Sunday Reflection with Fr Terry Tastard - 7 February 2010

Holy  Trinity Church

Holy Trinity Church

What would it be like to have an overwhelming experience of the presence  of God?  Most Christians must have wondered about this.  There are times when we long for God to show himself, for a dramatic revelation which would convince others and for that matter convince ourselves.  Life, we think, would be so much easier.  But would it?  Each of the scriptures this weekend brings us a moment when people suddenly experienced the powerful presence of God.  But each of these experiences makes us realise how challenging it is when God reveals himself.  

In the first reading (Isa. 6.1-8) we are in the Temple at Jerusalem 740 years  before the birth of Jesus.  The choir sings.  The incense wafts upwards. 

Suddenly Isaiah feels the earth tremble beneath him.  The veil that hides  eternity is lifted and he glimpses the glory of God and his attendant angels. In  the second reading (1 Cor. 15.1-11) Paul mentions that when the risen Christ  appeared to him, it was a shock, like an unexpected birth in which he was  thrust out of the womb into the world.  In the gospel (Luke 5.1-11) we are with fishermen on the sun-dappled Sea of Galilee.  Here Peter finds that amid the ordinary rhythms of the day, there is a moment of revelation:  after a  miraculous catch of fish he realizes Jesus is the Holy One.  Each is a very different experience, yet we can see come common elements.

First, there is penitence. You cannot experience something of God's holiness  without knowing your own unworthiness. And so Isaiah cries out that he is a man of unclean lips, Paul confesses that he is unworthy, for he has persecuted the Christians. Peter falls to his knees before Jesus saying, 'Leave me Lord, I am a sinful man' (5.8).

Second, there is an experience of call to service.  Isaiah answers the Lord’s call by saying:  ‘Here I am.  Send me.’  Paul becomes a tireless evangelist.  And in the gospel, Peter, James and John leave everything to follow Jesus.  If we long for God to reveal himself, then we need to be aware that should this  happen, life will not be the same afterwards.  To have been seized by God’s love, or to have glimpsed his power and glory would mean that you would  have to speak about it to others.  God’s revelation would not be haphazard.  It would be for a purpose.  We would feel impelled to do our best to open the hearts of others to understand God’s love.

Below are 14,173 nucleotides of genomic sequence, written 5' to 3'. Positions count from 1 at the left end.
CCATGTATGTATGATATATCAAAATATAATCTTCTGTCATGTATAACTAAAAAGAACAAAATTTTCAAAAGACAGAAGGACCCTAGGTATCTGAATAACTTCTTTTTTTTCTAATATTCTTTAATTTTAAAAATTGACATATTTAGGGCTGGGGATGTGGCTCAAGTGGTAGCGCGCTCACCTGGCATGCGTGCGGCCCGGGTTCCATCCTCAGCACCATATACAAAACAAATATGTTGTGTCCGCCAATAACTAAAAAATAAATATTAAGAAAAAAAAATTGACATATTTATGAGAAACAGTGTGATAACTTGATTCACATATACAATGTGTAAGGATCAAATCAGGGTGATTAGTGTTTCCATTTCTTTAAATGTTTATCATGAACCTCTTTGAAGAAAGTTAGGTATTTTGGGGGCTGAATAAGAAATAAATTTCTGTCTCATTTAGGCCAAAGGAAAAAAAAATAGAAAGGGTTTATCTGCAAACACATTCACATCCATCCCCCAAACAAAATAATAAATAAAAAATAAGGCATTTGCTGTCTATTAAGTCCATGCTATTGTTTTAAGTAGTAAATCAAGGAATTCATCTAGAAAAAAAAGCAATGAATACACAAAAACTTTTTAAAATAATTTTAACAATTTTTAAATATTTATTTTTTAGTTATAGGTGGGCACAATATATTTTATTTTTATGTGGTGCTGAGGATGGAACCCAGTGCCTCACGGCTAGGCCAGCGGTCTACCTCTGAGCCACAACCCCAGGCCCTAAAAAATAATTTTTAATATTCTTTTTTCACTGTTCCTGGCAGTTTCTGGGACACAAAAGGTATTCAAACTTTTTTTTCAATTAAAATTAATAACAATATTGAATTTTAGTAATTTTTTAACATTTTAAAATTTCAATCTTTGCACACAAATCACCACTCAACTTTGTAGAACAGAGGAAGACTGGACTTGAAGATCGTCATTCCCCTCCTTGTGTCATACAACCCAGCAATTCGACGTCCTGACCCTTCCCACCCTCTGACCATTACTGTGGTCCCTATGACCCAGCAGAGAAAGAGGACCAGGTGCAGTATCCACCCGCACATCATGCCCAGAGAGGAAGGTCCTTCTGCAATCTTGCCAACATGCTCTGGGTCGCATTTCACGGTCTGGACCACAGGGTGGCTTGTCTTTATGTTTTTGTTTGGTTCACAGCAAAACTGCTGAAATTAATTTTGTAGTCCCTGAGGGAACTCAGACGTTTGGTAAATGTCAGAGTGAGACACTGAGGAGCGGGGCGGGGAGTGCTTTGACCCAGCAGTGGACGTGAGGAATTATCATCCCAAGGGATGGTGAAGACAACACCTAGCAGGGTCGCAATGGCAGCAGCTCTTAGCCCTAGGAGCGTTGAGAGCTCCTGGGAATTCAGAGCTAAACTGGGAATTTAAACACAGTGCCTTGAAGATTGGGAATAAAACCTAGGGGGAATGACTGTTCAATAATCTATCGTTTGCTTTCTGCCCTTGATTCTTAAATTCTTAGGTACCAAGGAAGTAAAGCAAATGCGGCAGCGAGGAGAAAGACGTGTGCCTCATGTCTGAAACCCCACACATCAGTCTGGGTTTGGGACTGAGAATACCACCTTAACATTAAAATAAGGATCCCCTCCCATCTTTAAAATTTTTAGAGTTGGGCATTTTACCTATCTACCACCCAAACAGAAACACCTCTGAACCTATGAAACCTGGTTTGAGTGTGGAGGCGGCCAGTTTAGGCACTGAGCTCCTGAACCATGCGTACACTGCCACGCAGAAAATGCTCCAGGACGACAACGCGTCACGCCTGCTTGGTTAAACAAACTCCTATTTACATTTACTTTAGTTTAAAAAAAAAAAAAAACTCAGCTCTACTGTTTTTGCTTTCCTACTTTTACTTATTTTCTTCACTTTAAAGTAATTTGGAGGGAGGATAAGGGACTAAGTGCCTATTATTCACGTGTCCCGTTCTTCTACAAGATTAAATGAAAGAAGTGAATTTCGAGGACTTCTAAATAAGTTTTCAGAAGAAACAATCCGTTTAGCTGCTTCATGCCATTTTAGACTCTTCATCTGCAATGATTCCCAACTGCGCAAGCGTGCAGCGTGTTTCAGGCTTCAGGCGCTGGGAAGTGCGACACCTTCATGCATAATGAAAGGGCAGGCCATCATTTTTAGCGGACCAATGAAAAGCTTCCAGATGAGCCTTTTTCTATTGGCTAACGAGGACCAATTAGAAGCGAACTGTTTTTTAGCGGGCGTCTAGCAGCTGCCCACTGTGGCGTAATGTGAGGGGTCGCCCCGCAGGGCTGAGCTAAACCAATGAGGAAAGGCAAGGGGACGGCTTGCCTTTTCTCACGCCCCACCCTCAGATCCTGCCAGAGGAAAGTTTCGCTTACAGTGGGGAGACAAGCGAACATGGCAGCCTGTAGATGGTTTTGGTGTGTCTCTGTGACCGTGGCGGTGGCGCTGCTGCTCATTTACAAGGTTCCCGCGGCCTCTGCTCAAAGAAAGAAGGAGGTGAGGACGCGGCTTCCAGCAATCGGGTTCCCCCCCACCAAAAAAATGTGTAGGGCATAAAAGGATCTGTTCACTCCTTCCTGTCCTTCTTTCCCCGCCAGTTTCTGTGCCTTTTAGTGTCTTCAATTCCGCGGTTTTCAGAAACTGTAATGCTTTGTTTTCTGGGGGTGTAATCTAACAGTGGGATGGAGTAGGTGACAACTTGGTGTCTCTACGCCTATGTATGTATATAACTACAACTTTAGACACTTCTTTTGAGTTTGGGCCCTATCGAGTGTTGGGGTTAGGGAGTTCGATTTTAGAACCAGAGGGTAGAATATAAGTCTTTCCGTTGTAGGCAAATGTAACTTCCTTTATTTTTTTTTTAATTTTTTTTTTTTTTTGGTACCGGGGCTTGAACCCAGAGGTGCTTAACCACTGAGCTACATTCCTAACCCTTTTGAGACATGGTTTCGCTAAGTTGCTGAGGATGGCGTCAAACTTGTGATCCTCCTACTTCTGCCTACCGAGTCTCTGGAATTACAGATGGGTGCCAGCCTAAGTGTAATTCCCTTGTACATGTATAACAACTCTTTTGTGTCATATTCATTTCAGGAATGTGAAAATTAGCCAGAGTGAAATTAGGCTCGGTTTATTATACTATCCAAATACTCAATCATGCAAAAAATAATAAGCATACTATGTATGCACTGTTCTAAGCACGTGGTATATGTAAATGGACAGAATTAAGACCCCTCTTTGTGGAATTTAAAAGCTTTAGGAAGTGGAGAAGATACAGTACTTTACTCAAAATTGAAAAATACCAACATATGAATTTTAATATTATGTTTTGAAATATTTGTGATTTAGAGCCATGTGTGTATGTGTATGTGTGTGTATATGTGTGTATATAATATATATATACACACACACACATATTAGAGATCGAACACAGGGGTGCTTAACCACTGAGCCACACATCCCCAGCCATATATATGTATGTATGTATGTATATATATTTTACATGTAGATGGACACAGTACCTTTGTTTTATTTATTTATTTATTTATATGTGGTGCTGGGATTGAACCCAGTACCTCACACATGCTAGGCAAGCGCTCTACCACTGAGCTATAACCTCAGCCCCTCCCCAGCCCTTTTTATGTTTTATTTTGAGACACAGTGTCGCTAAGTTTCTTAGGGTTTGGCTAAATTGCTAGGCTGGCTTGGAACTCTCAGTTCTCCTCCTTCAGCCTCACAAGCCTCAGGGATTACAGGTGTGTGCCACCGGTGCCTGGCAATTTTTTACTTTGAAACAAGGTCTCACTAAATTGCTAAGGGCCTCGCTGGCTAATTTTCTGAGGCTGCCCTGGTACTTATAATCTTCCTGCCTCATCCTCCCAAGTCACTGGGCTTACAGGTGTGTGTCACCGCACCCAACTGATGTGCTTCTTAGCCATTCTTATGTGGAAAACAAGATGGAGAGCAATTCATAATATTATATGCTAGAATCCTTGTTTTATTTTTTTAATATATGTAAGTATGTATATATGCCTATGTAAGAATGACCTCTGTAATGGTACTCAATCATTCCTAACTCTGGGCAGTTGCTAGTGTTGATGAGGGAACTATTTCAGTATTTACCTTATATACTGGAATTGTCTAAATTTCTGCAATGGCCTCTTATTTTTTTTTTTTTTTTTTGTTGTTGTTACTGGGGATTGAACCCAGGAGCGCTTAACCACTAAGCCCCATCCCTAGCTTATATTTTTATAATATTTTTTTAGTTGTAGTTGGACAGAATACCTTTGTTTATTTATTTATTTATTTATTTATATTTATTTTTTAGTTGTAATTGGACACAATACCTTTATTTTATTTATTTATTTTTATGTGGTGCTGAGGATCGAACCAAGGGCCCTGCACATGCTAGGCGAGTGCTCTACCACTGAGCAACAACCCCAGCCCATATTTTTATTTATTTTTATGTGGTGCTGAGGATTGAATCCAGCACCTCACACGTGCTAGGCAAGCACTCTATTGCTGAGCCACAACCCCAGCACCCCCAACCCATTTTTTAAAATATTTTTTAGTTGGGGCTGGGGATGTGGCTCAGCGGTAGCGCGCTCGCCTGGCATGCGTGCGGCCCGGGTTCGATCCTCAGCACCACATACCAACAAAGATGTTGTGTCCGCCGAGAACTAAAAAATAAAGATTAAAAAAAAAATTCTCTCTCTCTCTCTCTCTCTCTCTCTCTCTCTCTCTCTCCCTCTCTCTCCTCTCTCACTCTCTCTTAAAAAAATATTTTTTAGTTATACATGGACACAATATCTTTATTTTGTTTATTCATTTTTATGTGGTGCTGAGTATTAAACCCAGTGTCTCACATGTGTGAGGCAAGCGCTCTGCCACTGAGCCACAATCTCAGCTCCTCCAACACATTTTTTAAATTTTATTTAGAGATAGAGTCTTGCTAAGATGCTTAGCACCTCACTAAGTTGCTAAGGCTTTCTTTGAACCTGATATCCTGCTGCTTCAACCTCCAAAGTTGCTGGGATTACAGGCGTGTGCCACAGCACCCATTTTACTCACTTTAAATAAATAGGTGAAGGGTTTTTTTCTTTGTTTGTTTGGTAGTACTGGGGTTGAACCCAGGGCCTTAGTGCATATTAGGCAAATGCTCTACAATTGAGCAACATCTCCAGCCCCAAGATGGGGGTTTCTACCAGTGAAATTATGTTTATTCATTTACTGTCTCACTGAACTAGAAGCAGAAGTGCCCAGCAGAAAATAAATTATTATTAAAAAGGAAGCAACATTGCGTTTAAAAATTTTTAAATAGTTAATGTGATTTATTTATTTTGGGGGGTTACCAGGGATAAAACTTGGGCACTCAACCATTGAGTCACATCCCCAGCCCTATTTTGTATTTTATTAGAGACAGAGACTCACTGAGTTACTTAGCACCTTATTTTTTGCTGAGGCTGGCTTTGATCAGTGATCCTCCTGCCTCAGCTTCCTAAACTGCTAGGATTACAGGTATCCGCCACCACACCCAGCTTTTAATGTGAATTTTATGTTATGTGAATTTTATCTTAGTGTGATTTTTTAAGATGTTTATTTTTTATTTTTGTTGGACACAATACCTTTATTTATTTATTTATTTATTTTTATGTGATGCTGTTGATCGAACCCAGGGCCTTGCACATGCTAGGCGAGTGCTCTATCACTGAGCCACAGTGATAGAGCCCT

Finally, hidden within these remarkable experiences that we read about  today, there is a third element:  faithfulness to the community.  Not every religious experience is genuine.  Some are destabilising and spring from the emotions, rather than from God.  Certainly Isaiah could not have been easy to live with, but his concern was the welfare of God’s people.  Paul built up churches around the Mediterranean.  Peter joins the band of disciples that will continue Jesus’s ministry, and be the nucleus of the Church.  These were strong individuals, but their true concern was the good of the whole community.

Fr Terry is Parish Priest at Holy Trinity Catholic Church in Brook Green, west London.   His new book:  Ronald Knox and English Catholicism is published by Gracewing at £12.99 and is available on Amazon, from religious booksellers and from the publisher.
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